The existing methods to generate induced pluripotent stem cells (iPSCs) from adult mature cells, like skin fibroblasts, are very inefficient and extremely time-consuming. Prolonged cell selection often causes subtle genetic and epigenetic abnormalities in stem cells. To clear this road block, we screened a variety of human growth factors and hormones. Interestingly, we found that human thyroid hormone triiodothyronine (T3) was a potent factor that enhances the conversion of human skin cells into therapeutic stem cells. We demonstrate that the potentiation of stem cell induction is related to metabolic remodeling activity. We further identify the activation of the T3-acitvated PI3K/AKT signal pathway as an underlying mechanism. These studies demonstrate that T3 enhances metabolic remodeling of donor cells in potentiating iPSC induction.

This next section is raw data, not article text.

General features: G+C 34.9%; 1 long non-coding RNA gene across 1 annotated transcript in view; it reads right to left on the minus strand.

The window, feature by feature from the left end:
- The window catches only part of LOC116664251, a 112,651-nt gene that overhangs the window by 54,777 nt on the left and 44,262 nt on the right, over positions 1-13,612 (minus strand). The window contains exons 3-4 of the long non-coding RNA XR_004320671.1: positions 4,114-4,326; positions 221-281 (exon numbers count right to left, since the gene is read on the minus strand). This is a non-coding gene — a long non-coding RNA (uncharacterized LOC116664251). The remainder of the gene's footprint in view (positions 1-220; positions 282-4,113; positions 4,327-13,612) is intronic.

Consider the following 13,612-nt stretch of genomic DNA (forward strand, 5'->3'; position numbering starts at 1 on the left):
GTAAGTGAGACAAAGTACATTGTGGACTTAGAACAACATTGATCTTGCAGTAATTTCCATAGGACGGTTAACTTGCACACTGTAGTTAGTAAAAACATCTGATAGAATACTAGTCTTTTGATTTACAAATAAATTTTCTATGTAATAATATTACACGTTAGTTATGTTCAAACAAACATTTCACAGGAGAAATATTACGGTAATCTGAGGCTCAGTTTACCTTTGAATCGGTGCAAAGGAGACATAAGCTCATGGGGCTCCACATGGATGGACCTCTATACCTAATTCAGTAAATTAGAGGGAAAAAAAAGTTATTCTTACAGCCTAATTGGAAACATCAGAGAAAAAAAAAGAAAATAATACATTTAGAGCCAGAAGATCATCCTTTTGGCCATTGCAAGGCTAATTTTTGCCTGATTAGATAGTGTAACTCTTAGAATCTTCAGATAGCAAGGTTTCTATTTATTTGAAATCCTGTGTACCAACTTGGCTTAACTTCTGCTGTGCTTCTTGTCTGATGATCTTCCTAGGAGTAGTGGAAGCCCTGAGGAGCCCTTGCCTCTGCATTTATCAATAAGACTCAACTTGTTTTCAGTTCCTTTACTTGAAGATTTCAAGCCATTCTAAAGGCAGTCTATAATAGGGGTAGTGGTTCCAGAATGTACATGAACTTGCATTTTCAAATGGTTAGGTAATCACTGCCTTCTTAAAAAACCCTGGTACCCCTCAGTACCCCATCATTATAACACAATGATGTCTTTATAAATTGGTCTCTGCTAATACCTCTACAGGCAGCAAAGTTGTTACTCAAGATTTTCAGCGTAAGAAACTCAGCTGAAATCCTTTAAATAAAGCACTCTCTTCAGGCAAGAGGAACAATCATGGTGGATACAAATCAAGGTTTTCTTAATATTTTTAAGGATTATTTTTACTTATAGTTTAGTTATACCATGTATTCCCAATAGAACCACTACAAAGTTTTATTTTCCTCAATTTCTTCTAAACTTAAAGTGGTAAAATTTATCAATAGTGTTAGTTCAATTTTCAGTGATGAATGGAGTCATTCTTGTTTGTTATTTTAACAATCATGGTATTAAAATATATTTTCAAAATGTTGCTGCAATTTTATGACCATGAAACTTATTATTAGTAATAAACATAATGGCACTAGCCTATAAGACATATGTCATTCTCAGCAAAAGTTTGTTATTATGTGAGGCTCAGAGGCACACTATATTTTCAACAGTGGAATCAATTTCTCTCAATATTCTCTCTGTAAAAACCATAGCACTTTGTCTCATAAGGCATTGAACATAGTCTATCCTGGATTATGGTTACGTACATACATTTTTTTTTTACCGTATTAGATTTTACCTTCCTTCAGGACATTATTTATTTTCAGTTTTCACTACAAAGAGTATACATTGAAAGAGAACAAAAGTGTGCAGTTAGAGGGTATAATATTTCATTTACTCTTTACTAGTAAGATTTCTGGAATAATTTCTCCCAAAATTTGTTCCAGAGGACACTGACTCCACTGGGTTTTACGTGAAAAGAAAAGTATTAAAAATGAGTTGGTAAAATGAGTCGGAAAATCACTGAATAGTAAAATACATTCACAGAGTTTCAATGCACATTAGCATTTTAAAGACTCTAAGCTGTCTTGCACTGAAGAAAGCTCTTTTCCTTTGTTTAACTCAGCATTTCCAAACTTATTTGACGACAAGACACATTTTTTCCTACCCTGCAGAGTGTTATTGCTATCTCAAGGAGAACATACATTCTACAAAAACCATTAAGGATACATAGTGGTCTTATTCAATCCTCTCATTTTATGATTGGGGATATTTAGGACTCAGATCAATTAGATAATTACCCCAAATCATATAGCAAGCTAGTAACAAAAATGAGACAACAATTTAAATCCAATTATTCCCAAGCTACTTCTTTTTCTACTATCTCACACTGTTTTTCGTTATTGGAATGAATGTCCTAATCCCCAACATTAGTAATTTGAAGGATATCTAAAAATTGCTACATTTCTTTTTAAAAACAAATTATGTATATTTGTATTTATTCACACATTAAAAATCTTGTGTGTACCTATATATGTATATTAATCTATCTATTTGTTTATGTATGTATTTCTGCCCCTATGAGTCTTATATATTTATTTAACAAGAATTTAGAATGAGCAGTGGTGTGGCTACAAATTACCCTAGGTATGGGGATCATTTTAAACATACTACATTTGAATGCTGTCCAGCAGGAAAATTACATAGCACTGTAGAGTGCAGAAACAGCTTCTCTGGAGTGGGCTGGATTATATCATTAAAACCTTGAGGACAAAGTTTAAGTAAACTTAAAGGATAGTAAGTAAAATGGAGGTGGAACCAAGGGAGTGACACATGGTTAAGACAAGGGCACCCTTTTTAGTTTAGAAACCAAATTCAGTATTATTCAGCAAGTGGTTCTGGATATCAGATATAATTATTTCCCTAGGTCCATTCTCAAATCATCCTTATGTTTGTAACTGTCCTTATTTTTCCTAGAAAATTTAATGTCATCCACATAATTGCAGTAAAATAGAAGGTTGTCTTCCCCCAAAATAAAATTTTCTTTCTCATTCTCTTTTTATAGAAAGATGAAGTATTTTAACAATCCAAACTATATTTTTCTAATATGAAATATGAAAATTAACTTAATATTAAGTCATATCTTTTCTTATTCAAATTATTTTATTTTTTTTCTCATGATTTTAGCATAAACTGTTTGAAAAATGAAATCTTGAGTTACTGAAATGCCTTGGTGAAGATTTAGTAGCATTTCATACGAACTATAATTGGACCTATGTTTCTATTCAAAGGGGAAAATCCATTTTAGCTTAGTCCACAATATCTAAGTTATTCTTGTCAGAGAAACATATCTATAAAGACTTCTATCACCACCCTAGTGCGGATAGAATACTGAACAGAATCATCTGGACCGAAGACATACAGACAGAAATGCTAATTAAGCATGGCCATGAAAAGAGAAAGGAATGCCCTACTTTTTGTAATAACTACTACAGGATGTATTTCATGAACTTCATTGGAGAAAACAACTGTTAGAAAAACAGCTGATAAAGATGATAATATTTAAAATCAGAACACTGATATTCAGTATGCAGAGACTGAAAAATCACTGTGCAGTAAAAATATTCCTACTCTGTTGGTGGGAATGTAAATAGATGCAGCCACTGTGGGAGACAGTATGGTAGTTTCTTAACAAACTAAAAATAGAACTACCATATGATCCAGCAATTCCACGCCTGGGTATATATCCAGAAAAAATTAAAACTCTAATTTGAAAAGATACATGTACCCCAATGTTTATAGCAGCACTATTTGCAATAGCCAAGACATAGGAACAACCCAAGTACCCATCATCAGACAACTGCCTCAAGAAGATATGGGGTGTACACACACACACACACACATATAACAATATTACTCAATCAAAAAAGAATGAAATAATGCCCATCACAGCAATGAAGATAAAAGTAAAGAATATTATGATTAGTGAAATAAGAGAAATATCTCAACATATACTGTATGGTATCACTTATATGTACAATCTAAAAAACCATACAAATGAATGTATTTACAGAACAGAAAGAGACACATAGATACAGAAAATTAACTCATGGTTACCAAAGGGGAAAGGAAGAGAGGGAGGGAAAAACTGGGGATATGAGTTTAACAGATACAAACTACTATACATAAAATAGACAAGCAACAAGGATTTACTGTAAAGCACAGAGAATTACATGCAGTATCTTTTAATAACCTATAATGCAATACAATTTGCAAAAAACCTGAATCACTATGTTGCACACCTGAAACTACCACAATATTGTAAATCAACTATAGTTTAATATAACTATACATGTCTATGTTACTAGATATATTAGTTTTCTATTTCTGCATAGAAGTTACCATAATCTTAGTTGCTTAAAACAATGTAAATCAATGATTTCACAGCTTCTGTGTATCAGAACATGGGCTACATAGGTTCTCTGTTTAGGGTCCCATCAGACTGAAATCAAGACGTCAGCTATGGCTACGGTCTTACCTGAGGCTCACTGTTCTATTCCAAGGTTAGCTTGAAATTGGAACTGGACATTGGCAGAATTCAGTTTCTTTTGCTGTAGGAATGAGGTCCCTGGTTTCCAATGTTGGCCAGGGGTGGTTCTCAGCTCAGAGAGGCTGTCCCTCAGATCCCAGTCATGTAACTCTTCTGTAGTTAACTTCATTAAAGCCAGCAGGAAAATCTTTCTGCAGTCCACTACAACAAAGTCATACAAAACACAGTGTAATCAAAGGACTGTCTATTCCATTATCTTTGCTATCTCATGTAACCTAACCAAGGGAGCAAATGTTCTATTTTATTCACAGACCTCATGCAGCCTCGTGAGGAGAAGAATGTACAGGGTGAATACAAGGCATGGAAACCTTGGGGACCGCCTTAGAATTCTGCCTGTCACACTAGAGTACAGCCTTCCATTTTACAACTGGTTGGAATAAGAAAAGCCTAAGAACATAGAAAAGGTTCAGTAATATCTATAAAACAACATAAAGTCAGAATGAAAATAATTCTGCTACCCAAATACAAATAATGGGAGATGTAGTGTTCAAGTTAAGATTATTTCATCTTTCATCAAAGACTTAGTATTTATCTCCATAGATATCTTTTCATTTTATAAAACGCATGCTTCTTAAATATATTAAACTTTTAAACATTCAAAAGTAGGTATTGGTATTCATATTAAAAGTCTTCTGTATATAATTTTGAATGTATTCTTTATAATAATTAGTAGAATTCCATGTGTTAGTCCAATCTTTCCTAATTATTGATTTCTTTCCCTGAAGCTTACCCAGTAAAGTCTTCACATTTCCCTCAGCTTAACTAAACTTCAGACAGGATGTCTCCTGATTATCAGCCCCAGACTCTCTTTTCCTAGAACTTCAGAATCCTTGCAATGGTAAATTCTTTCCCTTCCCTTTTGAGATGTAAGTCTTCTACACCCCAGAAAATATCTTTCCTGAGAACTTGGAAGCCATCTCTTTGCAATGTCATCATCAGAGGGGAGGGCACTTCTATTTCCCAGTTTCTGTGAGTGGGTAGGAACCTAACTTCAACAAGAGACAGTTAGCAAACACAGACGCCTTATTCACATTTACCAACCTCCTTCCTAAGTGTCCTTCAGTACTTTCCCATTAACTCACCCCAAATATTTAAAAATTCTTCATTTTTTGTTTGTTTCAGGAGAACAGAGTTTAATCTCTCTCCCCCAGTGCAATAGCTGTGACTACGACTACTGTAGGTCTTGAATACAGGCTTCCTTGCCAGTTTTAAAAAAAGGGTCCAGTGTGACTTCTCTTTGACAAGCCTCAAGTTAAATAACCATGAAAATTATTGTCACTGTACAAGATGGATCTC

Generation of induced pluripotent stem cells (iPSCs) from somatic cells by defined factors is a mechanism-unknown, yet extremely time-consuming process. Inefficient reprogramming leads to prolonged periods of in vitro iPSC selection, resulting in subtle genetic and epigenetic abnormalities. To facilitate pluripotent reprogramming, we have identified the thyroid hormone triiodothyronine (T3) as an endogenous factor that can enhance reprogramming of human dermal fibroblasts (HDF) and umbilical cord mesenchymal stem cells (UCMSC). This potentiation of iPSC induction is associated with metabolic remodeling activity, including upregulation of key glycolytic genes, an increase in cell proliferation, and the induction of mesenchymal-epithelial transition (MET). We further identify the activation of the PI3K/AKT signal pathway by T3 as an underlying mechanism for the enhanced conversion to cell pluripotency in this model. These studies demonstrate that T3 enhances metabolic remodeling of donor cells in potentiating cell reprogramming.